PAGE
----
CCK-8 assay

A Cell Counting Kit-8 (CCK-8) assay was performed according to the manufacturer's protocol to determine the cytotoxicity of dioscin towards A375 cells, B16F10 cells and L929 cells (17). Cells were seeded in 96-well plates at a density of 5,000 cells/well and were treated with dioscin at various concentrations (0, 1, 2, 4 and 8 µM) at 37°C in a humidified atmosphere of 5% CO2 for 24 and 48 h. A total of 10 µl of CCK-8 (Dojindo Molecular Technologies, Inc.) solution was added to each well and incubated at 37°C in a humidified atmosphere of 5% CO2 for an additional 2 h. The absorbance was measured at 450 nm using a microplate spectrophotometer (BD Biosciences).

Crystal violet staining

Crystal violet staining was performed to visualize the effects of dioscin on the viability of A375 cells and B16F10 cells, according to the manufacturer's protocol (7). Cells were seeded in 6-well plates at a density of 100,000 cells/well and were treated with dioscin at various concentrations (0, 2, 4 and 8 µM) under 37°C in a humidified atmosphere of 5% CO2 for 48 h. Treated cells were fixed with 10% formalin at room temperature for 5 min, followed by staining with 0.05% crystal violet solution in distilled water at room temperature for 30 min. Cells were then washed twice with PBS and scanned using an Epson V370 Scanner (Epson Co., Ltd.). Subsequently, the purple formazan crystals were dissolved in 1 ml of 33% glacial acetic acid (Sigma-Aldrich; Merck KGaA) and viability was assessed at a wavelength of 570 nm using a microplate spectrophotometer (BD Biosciences).

Cell apoptosis assay

The apoptotic effect of dioscin in A375 cells and B16F10 cells was quantified using Annexin V-fluorescein isothiocyanate (FITC)/propidium iodide (PI) double staining assays (18), with the Apoptosis Detection kit (Abcam), according to the manufacturer's protocol. Following treatment with dioscin (0, 1 and 2 µM) for 24 h, both the detached and adherent cells were harvested and subsequently incubated in 500 µl of labeling solution (5 µl of AnnexinV-FITC, 5 µl of PI and 490 µl of binding buffer) in darkness at room temperature for 15 min. Flow cytometric analyses were performed using a C6 flow cytometer (BD Biosciences) and CellQuest™ Pro software version 5.1 (BD Biosciences).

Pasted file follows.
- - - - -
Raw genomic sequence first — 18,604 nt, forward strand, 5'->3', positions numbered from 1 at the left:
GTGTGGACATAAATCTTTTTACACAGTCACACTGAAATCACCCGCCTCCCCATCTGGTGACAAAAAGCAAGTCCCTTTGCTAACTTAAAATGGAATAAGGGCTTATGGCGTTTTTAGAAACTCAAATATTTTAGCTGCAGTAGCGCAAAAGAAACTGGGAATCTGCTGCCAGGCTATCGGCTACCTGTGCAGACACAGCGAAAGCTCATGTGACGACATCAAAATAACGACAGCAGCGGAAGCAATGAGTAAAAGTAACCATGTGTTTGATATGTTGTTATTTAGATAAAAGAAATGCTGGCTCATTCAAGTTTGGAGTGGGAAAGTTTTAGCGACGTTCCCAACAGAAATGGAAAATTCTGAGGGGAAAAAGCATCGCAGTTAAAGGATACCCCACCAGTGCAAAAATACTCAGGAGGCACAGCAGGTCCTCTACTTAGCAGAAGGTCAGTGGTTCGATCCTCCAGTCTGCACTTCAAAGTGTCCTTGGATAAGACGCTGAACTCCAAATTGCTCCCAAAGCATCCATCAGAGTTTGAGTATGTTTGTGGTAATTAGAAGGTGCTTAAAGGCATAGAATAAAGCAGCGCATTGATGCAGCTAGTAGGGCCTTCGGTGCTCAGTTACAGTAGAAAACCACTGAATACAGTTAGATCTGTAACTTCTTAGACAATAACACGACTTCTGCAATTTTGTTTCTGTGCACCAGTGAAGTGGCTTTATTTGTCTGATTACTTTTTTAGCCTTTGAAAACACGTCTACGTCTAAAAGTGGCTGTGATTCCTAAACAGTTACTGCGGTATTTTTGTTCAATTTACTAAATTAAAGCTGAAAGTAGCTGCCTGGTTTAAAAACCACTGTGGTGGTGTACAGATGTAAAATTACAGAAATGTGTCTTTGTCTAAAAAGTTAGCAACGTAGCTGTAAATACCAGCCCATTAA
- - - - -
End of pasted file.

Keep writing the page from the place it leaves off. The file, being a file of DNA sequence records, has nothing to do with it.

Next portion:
Wound heal assay

The effect of dioscin on cell migration was assessed via a wound healing assay (7). A375 cells and B16F10 cells were seeded at a density of 1,000,000 cells/well and grown to 100% confluence in 6-well plates. The confluent cell monolayer was scratched with a sterile 10 µl pipette tip across the center of each well in order to produce a clean, straight wound area. Cells were subsequently washed twice with PBS in order to remove the detached cells, and incubated with dioscin (0.00, 0.25 and 0.50 µM) in serum-free DMEM medium at 37°C in a humidified atmosphere of 5% CO2 for 12 h. Cell migration was captured at the 0 and 12 h time points using a digital camera installed on a Leica DM3000 inverted fluorescence microscope (Leica Microsystems Ltd.) with a ×5 objective lens under the bright field mode. A total of five images were captured for each well. Migration rate was calculated using the following equation: (A-B)/A ×100%, where A represents the width of wound at 0 h and B represents the width of wound at 12 h.